The learned trial court recognized that the omission to include edge bolting was a material deviation from the contract plans and specifications; nevertheless he permitted the jury to find that the plaintiff could have performed its contract by the use of a different method of construction. The charge upon this point states: "It seems to be conceded that this edge bolting was an important feature of the construction of that ship. Mr. Dwyer's [plaintiff's president] contention is that he put in place of the edge bolting he left out, an adequate substitute. So far as that is concerned, I will leave it to you."
It cannot be denied that the universal holding in respect of recovery of damages upon an allegation of full performance of a contract requires that there be no material deviation from the requirements of the contract which affect substantially the nature of the construction specified; and where such departure from the precise terms which the builder has undertaken to carry out is willful and intentional, such failure to perform the substance of the contract's requirements as indicated in its plans and specifications, is the basis for a refusal to give the builder a remedy of recovery. A contract is not substantially performed which substitutes for that which its requirements direct, materials and workmanship which expert witnesses may denominate "just as good." While minor deviations from the strict terms of a contract are permitted where allowances are made adequate for the difference, if made in good faith and for sufficient reason, yet no ruling gives ground for extending this indulgence to material and substantial variance.
Under the ruling made by the learned trial court, plaintiff was permitted to recover upon a pleading which alleged full and complete performance, although there was neither amendment nor acquiescence in its proof of non-performance and waiver thereof. Whatever waivers the complaint alleged related wholly to waivers of the dates of completion of the vessel. There is not an allegation of any waiver of any specific requirement of the contract relating to construction. While the admission of this proof would of itself be erroneous in the absence of any allegation to support it, the very nature of the testimony offered was itself objectionable for another reason. The person with whom the alleged waiver of performance was alleged to have been agreed upon was wholly incompetent legally to exercise any such authority. The agreement to waive the requirement was alleged to have been made with one Captain Kerr, who was to have had the command of the vessel when she put to sea. The court during the trial appeared to consider that the authority of the captain was as broad in respect of the construction of the vessel as it would be in respect of the vessel's management during navigation. This was an erroneous view of Captain Kerr's authority, since under article 8 of the contract his duties were those of a supervisor appointed by the purchaser to see that the terms of the contract were complied with and not avoided or waived. He had no other authority (nor was any to be implied from the nature of his employment), whereby the defendants might be bound through his permission, to permit substantial deviations from the terms of the agreement. The proof lacked an essential element for recovery, to wit, proof of performance or adequate allegation and evidence of waiver thereof.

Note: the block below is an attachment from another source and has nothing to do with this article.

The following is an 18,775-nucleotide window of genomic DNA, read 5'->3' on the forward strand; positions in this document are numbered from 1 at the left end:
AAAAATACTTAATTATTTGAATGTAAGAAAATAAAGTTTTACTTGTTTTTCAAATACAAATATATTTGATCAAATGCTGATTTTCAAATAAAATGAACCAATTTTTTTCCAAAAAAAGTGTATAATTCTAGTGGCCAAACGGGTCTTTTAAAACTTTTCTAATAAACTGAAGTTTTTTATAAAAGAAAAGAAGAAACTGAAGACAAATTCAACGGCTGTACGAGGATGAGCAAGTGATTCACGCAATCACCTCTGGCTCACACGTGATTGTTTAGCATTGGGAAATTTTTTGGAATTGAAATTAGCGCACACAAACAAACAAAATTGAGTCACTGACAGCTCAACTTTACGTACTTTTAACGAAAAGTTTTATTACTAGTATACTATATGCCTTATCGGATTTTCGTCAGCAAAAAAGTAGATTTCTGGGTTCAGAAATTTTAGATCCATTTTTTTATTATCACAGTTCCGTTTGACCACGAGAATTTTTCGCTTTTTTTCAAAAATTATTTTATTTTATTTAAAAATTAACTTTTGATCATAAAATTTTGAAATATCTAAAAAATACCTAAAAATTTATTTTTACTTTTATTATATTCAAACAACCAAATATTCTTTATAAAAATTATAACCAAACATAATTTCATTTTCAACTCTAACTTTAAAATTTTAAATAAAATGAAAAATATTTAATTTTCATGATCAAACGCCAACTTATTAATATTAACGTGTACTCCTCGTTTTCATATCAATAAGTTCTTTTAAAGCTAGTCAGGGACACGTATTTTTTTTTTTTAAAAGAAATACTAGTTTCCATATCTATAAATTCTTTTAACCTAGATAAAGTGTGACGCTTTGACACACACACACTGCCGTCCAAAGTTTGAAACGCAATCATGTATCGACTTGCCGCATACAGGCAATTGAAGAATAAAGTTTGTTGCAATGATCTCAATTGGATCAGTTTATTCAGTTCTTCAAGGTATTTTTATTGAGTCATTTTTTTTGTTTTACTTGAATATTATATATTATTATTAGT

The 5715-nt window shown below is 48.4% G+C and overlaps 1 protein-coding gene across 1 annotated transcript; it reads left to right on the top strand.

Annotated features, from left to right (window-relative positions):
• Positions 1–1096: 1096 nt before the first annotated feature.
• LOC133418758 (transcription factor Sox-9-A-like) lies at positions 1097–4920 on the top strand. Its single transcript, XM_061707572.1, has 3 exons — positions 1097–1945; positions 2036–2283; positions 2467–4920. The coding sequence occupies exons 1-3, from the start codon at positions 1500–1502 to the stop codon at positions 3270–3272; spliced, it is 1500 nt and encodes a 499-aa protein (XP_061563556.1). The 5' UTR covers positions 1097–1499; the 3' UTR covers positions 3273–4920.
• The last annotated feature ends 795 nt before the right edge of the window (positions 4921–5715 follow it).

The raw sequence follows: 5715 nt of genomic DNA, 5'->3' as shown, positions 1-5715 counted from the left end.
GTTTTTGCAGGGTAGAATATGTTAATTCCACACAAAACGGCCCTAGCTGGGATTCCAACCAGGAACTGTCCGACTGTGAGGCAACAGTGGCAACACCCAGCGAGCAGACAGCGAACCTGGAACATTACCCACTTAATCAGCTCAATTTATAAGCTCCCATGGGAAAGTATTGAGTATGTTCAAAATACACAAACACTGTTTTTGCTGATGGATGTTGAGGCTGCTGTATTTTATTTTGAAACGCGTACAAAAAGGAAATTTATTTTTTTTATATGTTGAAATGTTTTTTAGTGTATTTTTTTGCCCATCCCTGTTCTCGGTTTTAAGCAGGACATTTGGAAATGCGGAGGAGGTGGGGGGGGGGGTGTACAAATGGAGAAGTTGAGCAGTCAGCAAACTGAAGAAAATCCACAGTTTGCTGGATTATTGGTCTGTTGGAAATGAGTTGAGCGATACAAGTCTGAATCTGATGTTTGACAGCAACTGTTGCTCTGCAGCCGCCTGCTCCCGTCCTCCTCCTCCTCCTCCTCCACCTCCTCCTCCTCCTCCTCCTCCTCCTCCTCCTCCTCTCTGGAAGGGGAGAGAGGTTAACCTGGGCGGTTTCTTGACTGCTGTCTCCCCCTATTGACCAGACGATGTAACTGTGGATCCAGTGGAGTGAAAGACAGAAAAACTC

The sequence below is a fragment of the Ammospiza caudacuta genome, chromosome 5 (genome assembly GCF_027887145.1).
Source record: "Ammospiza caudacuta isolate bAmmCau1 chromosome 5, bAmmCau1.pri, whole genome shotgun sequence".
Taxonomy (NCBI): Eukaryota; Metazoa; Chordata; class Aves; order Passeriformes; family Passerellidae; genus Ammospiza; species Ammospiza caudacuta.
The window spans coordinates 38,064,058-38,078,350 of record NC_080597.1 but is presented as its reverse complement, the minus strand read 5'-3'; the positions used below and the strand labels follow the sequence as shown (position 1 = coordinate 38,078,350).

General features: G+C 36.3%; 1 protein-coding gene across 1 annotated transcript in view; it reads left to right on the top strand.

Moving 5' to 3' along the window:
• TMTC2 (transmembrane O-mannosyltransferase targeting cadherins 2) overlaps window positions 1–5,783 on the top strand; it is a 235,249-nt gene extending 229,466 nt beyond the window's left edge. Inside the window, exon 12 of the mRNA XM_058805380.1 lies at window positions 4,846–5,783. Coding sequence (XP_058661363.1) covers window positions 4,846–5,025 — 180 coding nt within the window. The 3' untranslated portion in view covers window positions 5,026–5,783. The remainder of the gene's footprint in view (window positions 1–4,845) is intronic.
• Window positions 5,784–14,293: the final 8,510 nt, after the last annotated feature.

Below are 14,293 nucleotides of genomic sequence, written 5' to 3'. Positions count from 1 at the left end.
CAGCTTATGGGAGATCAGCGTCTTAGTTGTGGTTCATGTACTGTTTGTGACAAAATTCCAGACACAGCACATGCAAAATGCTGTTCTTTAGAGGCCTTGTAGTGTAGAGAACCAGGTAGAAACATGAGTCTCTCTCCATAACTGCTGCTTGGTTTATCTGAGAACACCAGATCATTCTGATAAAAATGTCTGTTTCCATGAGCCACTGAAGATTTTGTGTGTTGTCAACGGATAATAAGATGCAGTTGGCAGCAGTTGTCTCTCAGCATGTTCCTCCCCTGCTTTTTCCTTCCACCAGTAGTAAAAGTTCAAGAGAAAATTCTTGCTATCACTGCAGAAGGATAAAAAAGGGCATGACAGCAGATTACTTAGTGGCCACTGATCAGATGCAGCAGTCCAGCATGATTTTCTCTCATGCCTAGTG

The judgment and orders should be reversed, with costs, and the complaint dismissed, with costs.
CLARKE, P.J., DOWLING, SMITH and MERRELL, JJ., concur.
Judgment and orders reversed, with costs, and complaint dismissed, with costs.